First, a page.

Nature imagery in advertising: attention restoration and memory effects

Patrick Hartmann and Vanessa Apaolaza

University of the Basque Country UPV/EHU

Patxi Alija

Adimen Research Institute

Introduction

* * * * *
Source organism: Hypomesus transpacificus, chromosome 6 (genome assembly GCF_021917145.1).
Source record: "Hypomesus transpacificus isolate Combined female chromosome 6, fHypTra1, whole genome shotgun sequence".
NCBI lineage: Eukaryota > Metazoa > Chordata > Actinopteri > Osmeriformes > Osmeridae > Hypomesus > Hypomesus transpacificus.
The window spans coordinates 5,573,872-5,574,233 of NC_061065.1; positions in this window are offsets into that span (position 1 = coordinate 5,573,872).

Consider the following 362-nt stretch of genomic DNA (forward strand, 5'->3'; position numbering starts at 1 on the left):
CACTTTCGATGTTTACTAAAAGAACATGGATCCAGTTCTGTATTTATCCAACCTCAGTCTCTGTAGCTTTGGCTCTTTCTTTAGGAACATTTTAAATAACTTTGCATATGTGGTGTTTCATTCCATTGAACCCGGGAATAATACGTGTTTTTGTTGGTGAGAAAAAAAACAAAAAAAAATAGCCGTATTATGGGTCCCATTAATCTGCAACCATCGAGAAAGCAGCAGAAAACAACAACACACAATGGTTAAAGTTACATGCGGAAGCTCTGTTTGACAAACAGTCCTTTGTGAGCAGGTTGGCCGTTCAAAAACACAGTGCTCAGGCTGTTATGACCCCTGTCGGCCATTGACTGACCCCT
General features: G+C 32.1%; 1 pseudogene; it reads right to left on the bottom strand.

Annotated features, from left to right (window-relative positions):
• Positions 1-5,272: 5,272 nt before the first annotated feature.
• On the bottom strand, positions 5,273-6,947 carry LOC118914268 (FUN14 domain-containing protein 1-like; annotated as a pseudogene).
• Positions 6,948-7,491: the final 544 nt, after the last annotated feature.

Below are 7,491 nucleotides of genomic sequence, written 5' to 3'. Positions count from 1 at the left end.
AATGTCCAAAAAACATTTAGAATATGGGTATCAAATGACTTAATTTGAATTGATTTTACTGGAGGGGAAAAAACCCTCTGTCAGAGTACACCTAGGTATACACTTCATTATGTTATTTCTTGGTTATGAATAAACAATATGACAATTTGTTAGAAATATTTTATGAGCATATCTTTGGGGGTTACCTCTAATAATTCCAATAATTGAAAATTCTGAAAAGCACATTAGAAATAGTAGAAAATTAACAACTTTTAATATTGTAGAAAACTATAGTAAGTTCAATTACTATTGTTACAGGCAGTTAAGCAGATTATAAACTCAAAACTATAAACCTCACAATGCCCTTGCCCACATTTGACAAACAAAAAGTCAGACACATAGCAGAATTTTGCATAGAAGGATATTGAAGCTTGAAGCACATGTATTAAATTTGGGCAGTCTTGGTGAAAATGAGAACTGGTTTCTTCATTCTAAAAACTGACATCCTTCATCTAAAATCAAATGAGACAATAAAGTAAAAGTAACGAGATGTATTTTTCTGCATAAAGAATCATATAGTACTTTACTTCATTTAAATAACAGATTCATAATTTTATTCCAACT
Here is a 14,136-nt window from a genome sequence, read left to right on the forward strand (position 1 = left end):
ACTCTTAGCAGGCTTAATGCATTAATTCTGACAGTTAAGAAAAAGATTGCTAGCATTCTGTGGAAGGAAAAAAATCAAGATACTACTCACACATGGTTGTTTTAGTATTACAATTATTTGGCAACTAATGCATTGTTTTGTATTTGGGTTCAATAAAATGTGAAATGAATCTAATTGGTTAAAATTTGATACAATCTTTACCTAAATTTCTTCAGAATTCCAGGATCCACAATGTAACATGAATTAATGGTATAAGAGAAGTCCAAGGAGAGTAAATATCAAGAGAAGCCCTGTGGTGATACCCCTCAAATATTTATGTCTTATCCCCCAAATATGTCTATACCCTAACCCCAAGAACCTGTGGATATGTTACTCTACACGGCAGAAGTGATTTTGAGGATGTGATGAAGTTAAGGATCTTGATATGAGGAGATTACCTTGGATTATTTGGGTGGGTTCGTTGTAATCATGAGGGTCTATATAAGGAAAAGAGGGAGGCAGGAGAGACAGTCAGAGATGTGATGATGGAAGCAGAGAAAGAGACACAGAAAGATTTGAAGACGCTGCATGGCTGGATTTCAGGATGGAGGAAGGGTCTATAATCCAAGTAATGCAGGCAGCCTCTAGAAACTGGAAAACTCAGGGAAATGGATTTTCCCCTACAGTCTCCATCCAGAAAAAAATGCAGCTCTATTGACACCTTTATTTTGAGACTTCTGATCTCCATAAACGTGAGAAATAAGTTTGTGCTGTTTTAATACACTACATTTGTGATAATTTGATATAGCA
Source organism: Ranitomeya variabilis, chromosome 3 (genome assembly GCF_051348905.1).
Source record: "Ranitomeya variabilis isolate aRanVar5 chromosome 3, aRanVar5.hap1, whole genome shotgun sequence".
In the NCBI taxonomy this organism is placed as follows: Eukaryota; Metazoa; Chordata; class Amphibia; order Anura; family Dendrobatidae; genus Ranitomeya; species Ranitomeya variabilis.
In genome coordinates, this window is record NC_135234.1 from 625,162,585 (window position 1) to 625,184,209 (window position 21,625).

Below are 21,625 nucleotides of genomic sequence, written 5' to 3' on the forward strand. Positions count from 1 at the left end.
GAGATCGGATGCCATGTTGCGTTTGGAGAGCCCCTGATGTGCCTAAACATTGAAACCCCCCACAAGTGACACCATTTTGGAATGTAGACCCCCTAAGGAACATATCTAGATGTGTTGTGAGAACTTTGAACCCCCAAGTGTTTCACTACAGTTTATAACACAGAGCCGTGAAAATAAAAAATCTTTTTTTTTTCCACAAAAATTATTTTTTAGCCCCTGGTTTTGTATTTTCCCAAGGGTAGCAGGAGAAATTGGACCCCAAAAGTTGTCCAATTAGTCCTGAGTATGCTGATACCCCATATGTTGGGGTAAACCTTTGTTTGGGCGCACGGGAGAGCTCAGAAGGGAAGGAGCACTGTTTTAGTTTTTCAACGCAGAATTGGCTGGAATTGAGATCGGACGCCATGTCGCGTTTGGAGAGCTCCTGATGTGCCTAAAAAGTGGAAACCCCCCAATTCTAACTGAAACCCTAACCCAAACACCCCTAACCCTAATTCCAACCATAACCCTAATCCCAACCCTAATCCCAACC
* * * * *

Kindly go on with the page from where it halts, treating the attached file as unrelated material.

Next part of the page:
Memory is still considered a key variable in terms of advertising effectiveness (Delattre & Colovic 2009; Jeong et al. 2011; Lee et al. 2012). The effect of images on advertising memory has been addressed by a stream of research. Memory for visual advertising stimuli has been found generally superior to memory for verbal messages (Childers & Houston 1984). However, memory for verbal advertising messages seems to be enhanced by emotional reactions to affective advertising imagery (Leigh et al. 2006). Environmental psychology may hint at the existence of a not previously addressed perceptual mechanism linking psycho-physiological responses to nature imagery in advertising with enhanced cognitive elaboration and memory of advertising messages. Attention Restoration Theory (ART; Kaplan & Kaplan 1989; Kaplan 1995) and Ulrich’s psycho-physiological stress reduction theory (Ulrich 1981, 1983; Ulrich et al. 1991) postulate that visual exposure to nature scenery, compared to urban scenes lacking natural elements such as trees, reduces stress and enhances cognitive functioning. Contact with nature seems to facilitate the restoration of attention capacities that are depleted by activities demanding prolonged, effortful attention. These findings may also be relevant for advertising research, since pictures of nature presented in an advertisement could potentially induce the suggested effects of exposure to nature, such as favourable influences on cognitive processing and memory, as well as positive emotional effects. The present research analyses in three experimental studies, including an eye-tracking experiment, the behavioural effects of nature imagery in advertising, addressing emotional responses, cognitive message elaboration and memory.